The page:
Take the blacktop north from the city, pass University and look for Tallevast. Hang left where the warehouses and depots, sun-baked and still, shimmer in the summer heat like so many corrugated mausoleums. At the last one, find an open door.
The signs by the door are unintelligible at this point—metal squiggles looking like misplaced letters from a lost language—but they seem to point inside, where you wander amongst the disemboweled remains of downed aircraft still dreaming of flight. And in the corner, the strange man from up north works in fire and steel. Where he came from, travelers and neighbors would bring him offerings—lost things, found things, broken things, dead things—and he would forge new life into them.
His name is Ralph Berger. And he’s beginning to think that he might be an artist.
“I only became a believer in the last few years,” Berger says, and there yet remains an obvious reticence to say the word itself and a discomfort in its application.
Berger will dance around it instead, and apologize profusely. Never mind that we’re already in his studio, sitting in a pair of mismatched chairs and surrounded by a steel forest of the four-foot-wide circular saw blades that serve as his canvases, each one intricately hand-carved into a sort of frenzied mandala that dizzies the eye upon close inspection.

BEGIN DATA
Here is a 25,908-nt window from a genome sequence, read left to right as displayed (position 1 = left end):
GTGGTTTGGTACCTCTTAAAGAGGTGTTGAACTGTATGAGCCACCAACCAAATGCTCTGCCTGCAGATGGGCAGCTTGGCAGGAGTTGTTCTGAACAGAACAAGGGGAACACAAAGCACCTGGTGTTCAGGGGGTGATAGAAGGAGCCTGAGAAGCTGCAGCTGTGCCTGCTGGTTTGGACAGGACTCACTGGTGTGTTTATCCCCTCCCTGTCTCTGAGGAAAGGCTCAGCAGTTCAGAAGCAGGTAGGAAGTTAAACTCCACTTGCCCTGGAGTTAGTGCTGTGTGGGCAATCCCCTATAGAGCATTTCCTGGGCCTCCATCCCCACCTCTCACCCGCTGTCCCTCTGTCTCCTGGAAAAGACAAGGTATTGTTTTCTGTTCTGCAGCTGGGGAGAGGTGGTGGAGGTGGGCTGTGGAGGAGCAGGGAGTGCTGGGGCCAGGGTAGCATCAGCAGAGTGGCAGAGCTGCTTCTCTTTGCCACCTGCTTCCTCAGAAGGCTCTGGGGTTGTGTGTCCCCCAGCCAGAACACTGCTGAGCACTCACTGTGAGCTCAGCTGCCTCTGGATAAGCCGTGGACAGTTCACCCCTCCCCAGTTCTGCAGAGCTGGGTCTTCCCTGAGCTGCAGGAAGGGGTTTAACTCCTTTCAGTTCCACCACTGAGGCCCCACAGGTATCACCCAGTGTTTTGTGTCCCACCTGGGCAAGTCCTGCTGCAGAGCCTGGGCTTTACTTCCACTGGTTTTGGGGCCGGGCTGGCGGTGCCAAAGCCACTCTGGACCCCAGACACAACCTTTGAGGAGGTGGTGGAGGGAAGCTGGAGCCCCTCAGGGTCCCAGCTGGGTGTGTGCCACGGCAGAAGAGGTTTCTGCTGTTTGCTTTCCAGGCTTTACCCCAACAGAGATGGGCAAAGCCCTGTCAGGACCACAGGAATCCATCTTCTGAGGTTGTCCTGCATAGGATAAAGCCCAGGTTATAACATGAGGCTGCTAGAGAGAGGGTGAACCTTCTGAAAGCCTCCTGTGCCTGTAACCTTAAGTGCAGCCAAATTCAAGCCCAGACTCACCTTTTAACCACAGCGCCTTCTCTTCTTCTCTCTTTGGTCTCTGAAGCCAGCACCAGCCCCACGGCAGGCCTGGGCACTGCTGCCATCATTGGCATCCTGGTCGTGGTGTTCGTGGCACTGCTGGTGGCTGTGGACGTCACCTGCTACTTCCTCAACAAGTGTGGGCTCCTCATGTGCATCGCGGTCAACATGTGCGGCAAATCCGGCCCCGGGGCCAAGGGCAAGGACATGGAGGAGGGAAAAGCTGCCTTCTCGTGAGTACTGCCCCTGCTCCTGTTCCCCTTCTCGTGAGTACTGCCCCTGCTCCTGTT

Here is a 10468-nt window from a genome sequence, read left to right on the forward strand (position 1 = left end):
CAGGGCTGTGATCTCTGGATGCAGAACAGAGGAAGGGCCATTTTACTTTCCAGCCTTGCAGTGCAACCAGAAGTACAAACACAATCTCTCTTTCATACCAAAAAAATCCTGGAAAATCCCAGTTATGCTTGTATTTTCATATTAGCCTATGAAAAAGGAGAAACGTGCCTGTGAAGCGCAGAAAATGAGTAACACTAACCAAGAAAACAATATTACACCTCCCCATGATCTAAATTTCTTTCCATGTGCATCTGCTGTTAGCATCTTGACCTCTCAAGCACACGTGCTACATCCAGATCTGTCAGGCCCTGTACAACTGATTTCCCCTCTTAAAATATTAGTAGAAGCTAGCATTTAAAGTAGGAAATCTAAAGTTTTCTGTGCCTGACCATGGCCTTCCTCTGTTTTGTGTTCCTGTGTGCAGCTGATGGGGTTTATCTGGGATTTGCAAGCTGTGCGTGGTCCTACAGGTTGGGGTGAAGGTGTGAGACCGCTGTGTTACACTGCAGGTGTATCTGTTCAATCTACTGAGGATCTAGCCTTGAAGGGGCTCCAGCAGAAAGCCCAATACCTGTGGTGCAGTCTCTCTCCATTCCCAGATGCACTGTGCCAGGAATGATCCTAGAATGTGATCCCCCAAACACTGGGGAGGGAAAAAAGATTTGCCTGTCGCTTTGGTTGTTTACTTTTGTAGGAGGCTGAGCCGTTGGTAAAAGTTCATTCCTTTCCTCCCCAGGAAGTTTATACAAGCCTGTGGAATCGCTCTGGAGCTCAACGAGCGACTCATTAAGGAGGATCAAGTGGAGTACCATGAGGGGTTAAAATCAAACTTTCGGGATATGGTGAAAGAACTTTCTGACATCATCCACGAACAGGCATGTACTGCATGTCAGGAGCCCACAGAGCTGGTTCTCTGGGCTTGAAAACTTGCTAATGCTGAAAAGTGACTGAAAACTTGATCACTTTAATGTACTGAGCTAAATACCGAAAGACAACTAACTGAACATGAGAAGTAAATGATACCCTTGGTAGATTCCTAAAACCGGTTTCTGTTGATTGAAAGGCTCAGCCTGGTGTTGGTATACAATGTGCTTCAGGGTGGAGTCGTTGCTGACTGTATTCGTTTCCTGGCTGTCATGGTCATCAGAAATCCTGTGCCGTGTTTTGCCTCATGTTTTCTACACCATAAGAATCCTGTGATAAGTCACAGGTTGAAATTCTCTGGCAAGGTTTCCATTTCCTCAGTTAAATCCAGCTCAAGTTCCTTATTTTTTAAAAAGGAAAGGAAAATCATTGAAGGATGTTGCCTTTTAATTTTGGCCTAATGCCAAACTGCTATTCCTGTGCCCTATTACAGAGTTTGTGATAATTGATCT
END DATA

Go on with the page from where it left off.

But that’s alright. He’s taken a long path to get here, through three states, countless hot dogs, two amorous alpacas and one terrible motorcycle accident. It all starts, as so many good things do, with the kid who wouldn’t pay attention in class.
“I couldn’t concentrate,” Berger the Bad Student says. The only classes that ever engaged him were art, music and “manual training,” which is either the best or worst euphemism for woodworking this side of puberty. “But I never thought I could pursue art,” he says. “It was just never brought to my attention.”
So the man who would be sculptor went to college instead.
From there it was the family business at a meat processing plant up in Boston, making hot dogs and cold cuts. Then 25 years in women’s fashion, selling and designing, where Berger rediscovered his need for artistic expression amidst the “insanity” of a grind that was starting to take its toll on his soul and his health. He battled addiction. He found surprising catharsis in nightly drawing—endless, aimless doodles that filled the page with strange shapes and then a whole portfolio too.